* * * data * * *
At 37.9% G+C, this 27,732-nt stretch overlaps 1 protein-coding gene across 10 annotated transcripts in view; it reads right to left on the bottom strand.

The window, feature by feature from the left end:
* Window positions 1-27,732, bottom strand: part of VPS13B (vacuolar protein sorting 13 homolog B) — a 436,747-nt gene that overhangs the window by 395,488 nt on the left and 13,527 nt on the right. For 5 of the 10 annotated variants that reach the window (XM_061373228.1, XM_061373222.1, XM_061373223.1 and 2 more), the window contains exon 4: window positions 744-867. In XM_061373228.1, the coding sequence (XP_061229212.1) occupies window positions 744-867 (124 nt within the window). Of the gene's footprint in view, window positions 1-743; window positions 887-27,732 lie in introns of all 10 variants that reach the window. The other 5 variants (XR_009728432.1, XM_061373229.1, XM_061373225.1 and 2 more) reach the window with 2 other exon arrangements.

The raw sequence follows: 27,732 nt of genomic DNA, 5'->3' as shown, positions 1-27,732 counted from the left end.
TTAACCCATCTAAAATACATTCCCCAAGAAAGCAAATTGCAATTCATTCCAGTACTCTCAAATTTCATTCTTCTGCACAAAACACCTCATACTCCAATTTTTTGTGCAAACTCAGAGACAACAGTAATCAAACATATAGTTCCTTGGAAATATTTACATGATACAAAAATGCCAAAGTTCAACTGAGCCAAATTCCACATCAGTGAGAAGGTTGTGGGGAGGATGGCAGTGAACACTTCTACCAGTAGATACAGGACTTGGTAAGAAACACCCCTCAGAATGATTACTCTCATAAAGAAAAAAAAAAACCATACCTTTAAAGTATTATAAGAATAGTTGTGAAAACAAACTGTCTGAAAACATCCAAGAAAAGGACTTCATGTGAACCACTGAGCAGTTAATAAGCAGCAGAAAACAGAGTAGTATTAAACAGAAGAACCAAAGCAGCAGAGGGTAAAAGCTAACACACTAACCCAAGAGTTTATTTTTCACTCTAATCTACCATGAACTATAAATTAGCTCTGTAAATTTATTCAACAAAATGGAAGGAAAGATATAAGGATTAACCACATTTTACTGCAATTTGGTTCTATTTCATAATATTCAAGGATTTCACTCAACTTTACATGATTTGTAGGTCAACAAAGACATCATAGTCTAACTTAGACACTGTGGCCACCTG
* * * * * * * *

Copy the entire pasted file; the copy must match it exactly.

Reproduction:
At 37.9% G+C, this 27,732-nt stretch overlaps 1 protein-coding gene across 10 annotated transcripts in view; it reads right to left on the bottom strand.

The window, feature by feature from the left end:
* Window positions 1-27,732, bottom strand: part of VPS13B (vacuolar protein sorting 13 homolog B) — a 436,747-nt gene that overhangs the window by 395,488 nt on the left and 13,527 nt on the right. For 5 of the 10 annotated variants that reach the window (XM_061373228.1, XM_061373222.1, XM_061373223.1 and 2 more), the window contains exon 4: window positions 744-867. In XM_061373228.1, the coding sequence (XP_061229212.1) occupies window positions 744-867 (124 nt within the window). Of the gene's footprint in view, window positions 1-743; window positions 887-27,732 lie in introns of all 10 variants that reach the window. The other 5 variants (XR_009728432.1, XM_061373229.1, XM_061373225.1 and 2 more) reach the window with 2 other exon arrangements.

The raw sequence follows: 27,732 nt of genomic DNA, 5'->3' as shown, positions 1-27,732 counted from the left end.
TTAACCCATCTAAAATACATTCCCCAAGAAAGCAAATTGCAATTCATTCCAGTACTCTCAAATTTCATTCTTCTGCACAAAACACCTCATACTCCAATTTTTTGTGCAAACTCAGAGACAACAGTAATCAAACATATAGTTCCTTGGAAATATTTACATGATACAAAAATGCCAAAGTTCAACTGAGCCAAATTCCACATCAGTGAGAAGGTTGTGGGGAGGATGGCAGTGAACACTTCTACCAGTAGATACAGGACTTGGTAAGAAACACCCCTCAGAATGATTACTCTCATAAAGAAAAAAAAAAACCATACCTTTAAAGTATTATAAGAATAGTTGTGAAAACAAACTGTCTGAAAACATCCAAGAAAAGGACTTCATGTGAACCACTGAGCAGTTAATAAGCAGCAGAAAACAGAGTAGTATTAAACAGAAGAACCAAAGCAGCAGAGGGTAAAAGCTAACACACTAACCCAAGAGTTTATTTTTCACTCTAATCTACCATGAACTATAAATTAGCTCTGTAAATTTATTCAACAAAATGGAAGGAAAGATATAAGGATTAACCACATTTTACTGCAATTTGGTTCTATTTCATAATATTCAAGGATTTCACTCAACTTTACATGATTTGTAGGTCAACAAAGACATCATAGTCTAACTTAGACACTGTGGCCACCTG